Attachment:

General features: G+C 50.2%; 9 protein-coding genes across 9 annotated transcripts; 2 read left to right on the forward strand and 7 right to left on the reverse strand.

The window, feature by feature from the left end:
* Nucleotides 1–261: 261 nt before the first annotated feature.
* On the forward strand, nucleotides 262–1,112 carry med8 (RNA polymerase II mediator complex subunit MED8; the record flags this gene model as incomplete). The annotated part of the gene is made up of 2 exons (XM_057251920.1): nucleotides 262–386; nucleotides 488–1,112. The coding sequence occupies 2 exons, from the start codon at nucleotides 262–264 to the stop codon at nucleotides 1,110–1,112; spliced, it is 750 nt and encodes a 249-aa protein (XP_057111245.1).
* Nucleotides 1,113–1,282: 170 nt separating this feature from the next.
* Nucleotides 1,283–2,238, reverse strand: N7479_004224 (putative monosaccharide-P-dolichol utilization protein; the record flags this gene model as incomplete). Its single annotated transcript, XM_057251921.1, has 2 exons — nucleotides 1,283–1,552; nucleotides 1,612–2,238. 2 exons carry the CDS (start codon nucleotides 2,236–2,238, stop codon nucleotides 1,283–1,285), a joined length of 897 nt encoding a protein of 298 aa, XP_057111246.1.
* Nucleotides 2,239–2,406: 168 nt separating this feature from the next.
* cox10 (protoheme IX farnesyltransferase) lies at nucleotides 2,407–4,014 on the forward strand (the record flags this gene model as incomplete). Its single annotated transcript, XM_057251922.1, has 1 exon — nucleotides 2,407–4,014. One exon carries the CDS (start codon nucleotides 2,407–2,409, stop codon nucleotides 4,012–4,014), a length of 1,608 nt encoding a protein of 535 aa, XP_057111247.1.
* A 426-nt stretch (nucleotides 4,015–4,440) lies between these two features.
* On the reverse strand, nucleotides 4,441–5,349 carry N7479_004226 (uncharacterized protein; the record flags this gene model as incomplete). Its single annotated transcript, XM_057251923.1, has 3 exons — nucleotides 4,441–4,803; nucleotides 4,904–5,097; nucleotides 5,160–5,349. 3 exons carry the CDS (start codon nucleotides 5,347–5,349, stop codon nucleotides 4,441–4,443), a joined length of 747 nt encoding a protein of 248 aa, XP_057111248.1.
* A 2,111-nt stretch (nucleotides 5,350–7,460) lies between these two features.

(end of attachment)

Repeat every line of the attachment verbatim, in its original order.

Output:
General features: G+C 50.2%; 9 protein-coding genes across 9 annotated transcripts; 2 read left to right on the forward strand and 7 right to left on the reverse strand.

The window, feature by feature from the left end:
* Nucleotides 1–261: 261 nt before the first annotated feature.
* On the forward strand, nucleotides 262–1,112 carry med8 (RNA polymerase II mediator complex subunit MED8; the record flags this gene model as incomplete). The annotated part of the gene is made up of 2 exons (XM_057251920.1): nucleotides 262–386; nucleotides 488–1,112. The coding sequence occupies 2 exons, from the start codon at nucleotides 262–264 to the stop codon at nucleotides 1,110–1,112; spliced, it is 750 nt and encodes a 249-aa protein (XP_057111245.1).
* Nucleotides 1,113–1,282: 170 nt separating this feature from the next.
* Nucleotides 1,283–2,238, reverse strand: N7479_004224 (putative monosaccharide-P-dolichol utilization protein; the record flags this gene model as incomplete). Its single annotated transcript, XM_057251921.1, has 2 exons — nucleotides 1,283–1,552; nucleotides 1,612–2,238. 2 exons carry the CDS (start codon nucleotides 2,236–2,238, stop codon nucleotides 1,283–1,285), a joined length of 897 nt encoding a protein of 298 aa, XP_057111246.1.
* Nucleotides 2,239–2,406: 168 nt separating this feature from the next.
* cox10 (protoheme IX farnesyltransferase) lies at nucleotides 2,407–4,014 on the forward strand (the record flags this gene model as incomplete). Its single annotated transcript, XM_057251922.1, has 1 exon — nucleotides 2,407–4,014. One exon carries the CDS (start codon nucleotides 2,407–2,409, stop codon nucleotides 4,012–4,014), a length of 1,608 nt encoding a protein of 535 aa, XP_057111247.1.
* A 426-nt stretch (nucleotides 4,015–4,440) lies between these two features.
* On the reverse strand, nucleotides 4,441–5,349 carry N7479_004226 (uncharacterized protein; the record flags this gene model as incomplete). Its single annotated transcript, XM_057251923.1, has 3 exons — nucleotides 4,441–4,803; nucleotides 4,904–5,097; nucleotides 5,160–5,349. 3 exons carry the CDS (start codon nucleotides 5,347–5,349, stop codon nucleotides 4,441–4,443), a joined length of 747 nt encoding a protein of 248 aa, XP_057111248.1.
* A 2,111-nt stretch (nucleotides 5,350–7,460) lies between these two features.